ABC News(WASHINGTON) -- House Democratic Leader Nancy Pelosi is issuing a blunt warning to President Obama regarding his future course in Afghanistan, saying that the troop withdrawal he’s set to begin needs to be more substantial than the few thousand level that’s been discussed publicly.

“No, I don't think that is enough,” Pelosi told ABC News. “I think the transition from military to civilian is going to be in the interest of our security, that it reduces the number of military who have to be there at risk, it reduces the amount of money by like 10-fold -- if you spent $10 billion on civilian effort, you probably will get more security than $120 billion a year, which is what we are spending on the military effort. It doesn't mean you completely eliminate the military effort.”

Asked how much of a troop withdrawal should commence in July, she said, “We will see what the president proposes. But it will have to be something more substantial than we have heard so far, which is a few thousand troops.”

Add to those comments several uncomfortably close House votes on both Afghanistan and Libya, and it’s clear that leading Democrats are sending a message to the Obama White House over foreign policy and national security.

“We just had a vote last week in Congress which was very interesting,” Pelosi said. “We came six votes short of saying let's sit down and work together to plan the withdrawal of these troops [from Afghanistan].”

Copyright 2011 ABC News Radio


Washington Shows Support for Jailed Nobel Peace Prize Winner

The 2010 Nobel Peace Prize Ceremony centered around the empty chair meant for this year's recipient, Liu Xiaobo, currently imprisoned in China. Photo Courtesy - Getty Images(WASHINGTON) -- U.S. support for Nobel Peace Prize winner and jailed human rights activist Liu Xiaobo has flowed from the highest branches of office. President Obama said in a paper statement Friday, “Mr. Liu Xiaobo is far more deserving of this award than I was.”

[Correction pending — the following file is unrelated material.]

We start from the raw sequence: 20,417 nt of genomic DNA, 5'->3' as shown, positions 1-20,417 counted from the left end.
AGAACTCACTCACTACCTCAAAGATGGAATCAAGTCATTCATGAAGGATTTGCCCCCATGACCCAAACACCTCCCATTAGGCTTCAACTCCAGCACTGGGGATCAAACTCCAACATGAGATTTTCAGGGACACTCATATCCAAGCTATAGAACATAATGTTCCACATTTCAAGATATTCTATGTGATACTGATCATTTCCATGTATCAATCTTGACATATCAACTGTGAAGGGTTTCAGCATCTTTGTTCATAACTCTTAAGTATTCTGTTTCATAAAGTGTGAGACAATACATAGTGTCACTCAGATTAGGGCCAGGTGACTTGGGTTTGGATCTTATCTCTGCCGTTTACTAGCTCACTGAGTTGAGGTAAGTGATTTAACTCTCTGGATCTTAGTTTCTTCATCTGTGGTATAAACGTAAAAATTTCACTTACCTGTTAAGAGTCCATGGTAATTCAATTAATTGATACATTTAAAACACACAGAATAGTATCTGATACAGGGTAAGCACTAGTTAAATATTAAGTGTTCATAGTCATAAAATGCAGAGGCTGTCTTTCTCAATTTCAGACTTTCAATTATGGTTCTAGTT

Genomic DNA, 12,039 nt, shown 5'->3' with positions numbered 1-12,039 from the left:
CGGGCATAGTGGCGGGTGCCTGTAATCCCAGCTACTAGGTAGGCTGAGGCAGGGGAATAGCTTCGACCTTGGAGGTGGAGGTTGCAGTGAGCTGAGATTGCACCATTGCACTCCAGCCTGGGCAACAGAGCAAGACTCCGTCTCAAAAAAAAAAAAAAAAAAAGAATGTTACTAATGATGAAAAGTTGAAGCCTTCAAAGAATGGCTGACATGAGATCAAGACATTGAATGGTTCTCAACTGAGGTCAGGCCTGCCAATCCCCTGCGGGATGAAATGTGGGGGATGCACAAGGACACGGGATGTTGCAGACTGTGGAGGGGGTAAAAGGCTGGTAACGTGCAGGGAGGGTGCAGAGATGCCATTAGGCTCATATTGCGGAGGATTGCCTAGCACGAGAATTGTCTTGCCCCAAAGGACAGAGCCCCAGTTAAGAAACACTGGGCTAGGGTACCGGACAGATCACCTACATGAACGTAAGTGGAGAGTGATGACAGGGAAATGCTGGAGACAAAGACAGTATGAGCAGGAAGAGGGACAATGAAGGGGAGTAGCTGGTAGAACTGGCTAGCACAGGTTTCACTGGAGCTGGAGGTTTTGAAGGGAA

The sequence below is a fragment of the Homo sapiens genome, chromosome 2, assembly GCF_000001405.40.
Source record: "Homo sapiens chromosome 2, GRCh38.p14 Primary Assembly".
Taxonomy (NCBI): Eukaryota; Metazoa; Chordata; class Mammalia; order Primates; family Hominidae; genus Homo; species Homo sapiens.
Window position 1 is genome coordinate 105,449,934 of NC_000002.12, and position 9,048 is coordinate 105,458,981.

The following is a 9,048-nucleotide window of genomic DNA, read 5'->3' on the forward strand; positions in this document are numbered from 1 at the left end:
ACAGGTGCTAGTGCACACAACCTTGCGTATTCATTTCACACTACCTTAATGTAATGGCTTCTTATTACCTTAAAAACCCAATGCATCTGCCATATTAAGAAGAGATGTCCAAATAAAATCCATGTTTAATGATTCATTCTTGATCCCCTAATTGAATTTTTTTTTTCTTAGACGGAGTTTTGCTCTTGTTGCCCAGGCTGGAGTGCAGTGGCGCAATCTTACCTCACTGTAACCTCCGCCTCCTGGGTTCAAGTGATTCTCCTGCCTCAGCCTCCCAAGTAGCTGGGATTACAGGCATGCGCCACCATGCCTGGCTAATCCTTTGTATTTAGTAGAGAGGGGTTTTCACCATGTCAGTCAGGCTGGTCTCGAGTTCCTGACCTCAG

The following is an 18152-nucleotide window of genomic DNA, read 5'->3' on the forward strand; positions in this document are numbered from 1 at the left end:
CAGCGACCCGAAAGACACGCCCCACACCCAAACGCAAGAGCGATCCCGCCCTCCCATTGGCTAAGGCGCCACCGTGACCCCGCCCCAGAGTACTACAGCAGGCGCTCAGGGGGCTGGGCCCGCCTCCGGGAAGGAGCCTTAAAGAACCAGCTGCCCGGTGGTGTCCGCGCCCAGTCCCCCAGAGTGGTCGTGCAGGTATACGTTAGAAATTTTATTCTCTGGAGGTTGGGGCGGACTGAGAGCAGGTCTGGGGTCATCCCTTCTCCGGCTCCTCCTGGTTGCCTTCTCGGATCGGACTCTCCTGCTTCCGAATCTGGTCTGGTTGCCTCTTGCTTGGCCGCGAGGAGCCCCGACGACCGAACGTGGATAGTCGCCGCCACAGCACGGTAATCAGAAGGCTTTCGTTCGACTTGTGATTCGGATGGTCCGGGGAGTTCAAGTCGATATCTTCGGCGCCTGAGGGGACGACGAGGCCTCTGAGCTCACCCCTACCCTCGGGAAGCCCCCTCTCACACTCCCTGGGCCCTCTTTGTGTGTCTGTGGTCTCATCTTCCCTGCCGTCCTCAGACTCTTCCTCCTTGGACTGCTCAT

The president added that the U.S. respects China’s ‘extraordinary’ accomplishment of lifting millions from poverty, and that human rights includes the dignity that comes with freedom from want.

“But,” Obama continued, “Mr. Liu reminds us that human dignity also depends upon the advance of democracy, open society, and the rule of law. The values he espouses are universal, his struggle is peaceful, and he should be released as soon as possible.”

Secretary of State Clinton’s statement echoed the call for Liu’s release, and urged China to again revisit its human rights policy.

“We urge China to uphold its international human rights obligations and to respect the fundamental freedoms and human rights of all Chinese citizens,” said Clinton.

With Liu Xiaobo imprisoned and his wife Liu Xia under house arrest, no one travelled to Norway to accept the prize. Instead, an empty chair represented Liu’s absence in Oslo. The last time a representative of the winner was absent from the ceremony was in 1935, when Hitler prevented that year’s winner, Count Carl von Ossietzky, or anyone from Germany, from attending.

Representative Nancy Pelosi, D-Calif., did attend Friday’s ceremony, in one of her last acts as speaker of the House. Pelosi has been a long-time advocate for human rights in China; in 1991 she unfurled a bilingual pro-democracy sign in Tiananmen Square, Beijing to mark the army’s killing of protestors two years earlier. In May 2009 -- more than a year and a half before he would be awarded the peace price -- she pushed for the release of Liu Xiaobo, in a letter presented to Chinese President Hu Jintao.

With Pelosi at the helm, the House of Representatives passed a resolution on Wednesday, congratulating Liu Xiaobo on the award of the Nobel Prize and calling for his immediate and unconditional release.

Copyright 2010 ABC News Radio